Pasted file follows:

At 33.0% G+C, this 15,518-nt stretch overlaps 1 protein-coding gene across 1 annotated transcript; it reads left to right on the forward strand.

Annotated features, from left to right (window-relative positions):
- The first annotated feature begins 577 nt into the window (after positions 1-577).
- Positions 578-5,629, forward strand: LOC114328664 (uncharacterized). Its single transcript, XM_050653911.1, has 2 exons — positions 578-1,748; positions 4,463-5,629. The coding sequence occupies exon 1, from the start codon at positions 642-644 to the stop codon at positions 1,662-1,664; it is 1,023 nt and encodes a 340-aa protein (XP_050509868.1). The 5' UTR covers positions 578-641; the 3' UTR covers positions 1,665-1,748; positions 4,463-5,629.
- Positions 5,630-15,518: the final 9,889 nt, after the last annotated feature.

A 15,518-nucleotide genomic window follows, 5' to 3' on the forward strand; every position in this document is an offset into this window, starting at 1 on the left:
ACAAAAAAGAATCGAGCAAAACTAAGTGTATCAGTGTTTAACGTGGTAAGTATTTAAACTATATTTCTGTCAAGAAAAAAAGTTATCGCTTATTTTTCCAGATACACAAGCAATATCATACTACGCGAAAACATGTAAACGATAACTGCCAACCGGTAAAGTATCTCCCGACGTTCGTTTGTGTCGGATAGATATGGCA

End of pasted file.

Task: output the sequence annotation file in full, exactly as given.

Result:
At 33.0% G+C, this 15,518-nt stretch overlaps 1 protein-coding gene across 1 annotated transcript; it reads left to right on the forward strand.

Annotated features, from left to right (window-relative positions):
- The first annotated feature begins 577 nt into the window (after positions 1-577).
- Positions 578-5,629, forward strand: LOC114328664 (uncharacterized). Its single transcript, XM_050653911.1, has 2 exons — positions 578-1,748; positions 4,463-5,629. The coding sequence occupies exon 1, from the start codon at positions 642-644 to the stop codon at positions 1,662-1,664; it is 1,023 nt and encodes a 340-aa protein (XP_050509868.1). The 5' UTR covers positions 578-641; the 3' UTR covers positions 1,665-1,748; positions 4,463-5,629.
- Positions 5,630-15,518: the final 9,889 nt, after the last annotated feature.

A 15,518-nucleotide genomic window follows, 5' to 3' on the forward strand; every position in this document is an offset into this window, starting at 1 on the left:
ACAAAAAAGAATCGAGCAAAACTAAGTGTATCAGTGTTTAACGTGGTAAGTATTTAAACTATATTTCTGTCAAGAAAAAAAGTTATCGCTTATTTTTCCAGATACACAAGCAATATCATACTACGCGAAAACATGTAAACGATAACTGCCAACCGGTAAAGTATCTCCCGACGTTCGTTTGTGTCGGATAGATATGGCA